Literary Birthday – 20 April – Sebastian Faulks

Happy Birthday, Sebastian Faulks, born 20 April 1953.

Interviewer: “Writing is like driving at night in the fog. You can only see as far as your headlights, but you can make the whole trip that way.” Do you agree with E.L. Doctorow, or do you begin a novel with a shape of the whole?
Sebastian Faulks: It’s a nice image, but not my experience. I have an AA gazetteer, a sat nav, GPS and a route map. I wouldn’t dream of starting without.

Sebastian Faulks: Seven Quotes On Writing

  1. The words themselves are the beginning and end. Even when the style is apparently plain it is so for a reason. And within plainness there are a hundred choices for each sentence in rhythm and syntax and of course within each word. Think of Hemingway.
  2. Ideally, I start with the theme and setting, then a rough narrative arc including half a dozen big moments which are like the supports in a river over which the bridge spans; then the people are given to you because they are the ones capable of acting out what is required of the action to exemplify the theme.
  3. In the period of composition you have to be exceptionally open. Anything might feed in. The knack is knowing the difference between a disposable thought and a robust idea. You have to live in a rather vulnerable, open state, while at the same time making hard decisions. You are a like a valve that switches between active and passive all the time. This is what takes it out of you a bit.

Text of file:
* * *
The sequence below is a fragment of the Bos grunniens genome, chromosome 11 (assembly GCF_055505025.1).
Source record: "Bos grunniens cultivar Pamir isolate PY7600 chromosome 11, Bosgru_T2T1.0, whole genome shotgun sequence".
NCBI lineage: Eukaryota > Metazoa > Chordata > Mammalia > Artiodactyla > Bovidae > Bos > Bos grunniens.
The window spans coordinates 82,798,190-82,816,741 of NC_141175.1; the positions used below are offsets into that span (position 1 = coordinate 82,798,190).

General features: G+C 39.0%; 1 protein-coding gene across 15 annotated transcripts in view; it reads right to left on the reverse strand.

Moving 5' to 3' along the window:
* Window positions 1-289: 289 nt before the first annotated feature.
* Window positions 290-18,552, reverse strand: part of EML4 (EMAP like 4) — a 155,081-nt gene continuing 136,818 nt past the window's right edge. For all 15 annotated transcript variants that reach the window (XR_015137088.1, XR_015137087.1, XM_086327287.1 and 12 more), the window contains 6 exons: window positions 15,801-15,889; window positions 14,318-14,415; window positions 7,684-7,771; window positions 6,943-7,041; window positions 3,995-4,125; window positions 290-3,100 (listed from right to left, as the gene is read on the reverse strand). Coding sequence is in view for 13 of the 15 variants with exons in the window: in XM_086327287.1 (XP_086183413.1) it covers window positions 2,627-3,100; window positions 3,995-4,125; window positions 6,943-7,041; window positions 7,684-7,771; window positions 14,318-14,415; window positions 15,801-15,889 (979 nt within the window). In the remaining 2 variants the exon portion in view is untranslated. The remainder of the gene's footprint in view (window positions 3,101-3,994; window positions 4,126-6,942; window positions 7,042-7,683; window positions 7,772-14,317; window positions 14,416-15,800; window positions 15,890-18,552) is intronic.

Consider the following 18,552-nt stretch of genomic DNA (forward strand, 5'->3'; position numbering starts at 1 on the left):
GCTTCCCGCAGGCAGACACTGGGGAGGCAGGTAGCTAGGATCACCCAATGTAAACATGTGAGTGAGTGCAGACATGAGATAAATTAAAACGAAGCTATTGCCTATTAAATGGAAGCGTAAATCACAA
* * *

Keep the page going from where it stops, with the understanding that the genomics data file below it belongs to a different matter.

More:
4. Almost everything I know about structure I learned from classical music. Most of what I know about narrative I took from cinema. I also think of oil painting quite a lot, particularly when I am trying to add layers, to thicken the texture.
  5. When I am writing a book I work from ten till six every day in a small office near my house. I never write less than a thousand words a day.
  6. Writer’s Block is God’s way of telling you to shut up. More people should have it…
  7. Real emotion comes from inside the reader. You are unaware that the author has been trying to make you feel something; in fact, you wonder whether the author is really aware of how sad, funny or inspiring this passage is. Artificial is when you feel your arm being twisted. Too many adverbs is a bad sign.
  8. Write about what you DON’T know. Research, invent. Write about people of other ages, sexes, nationalities and periods in history.
  9. Then find a book you think is similar to yours. Write to the author care of the publisher and find out who their agent is. Good luck.

Sebastian Faulks is a British novelist, journalist, and broadcaster. He is best known for his historical novels including The Girl at the Lion d’Or, Birdsong, and Charlotte Gray. He has also published a James Bond sequel, Devil May Care. He is a team captain on BBC Radio 4 literary quiz The Write Stuff. Follow him on Twitter: @SebastianFaulks

Read: Sebastian Faulks On Finding Excuses Not To Write

Source for an image of the author

by Amanda Patterson

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Posted on: 20th April 2013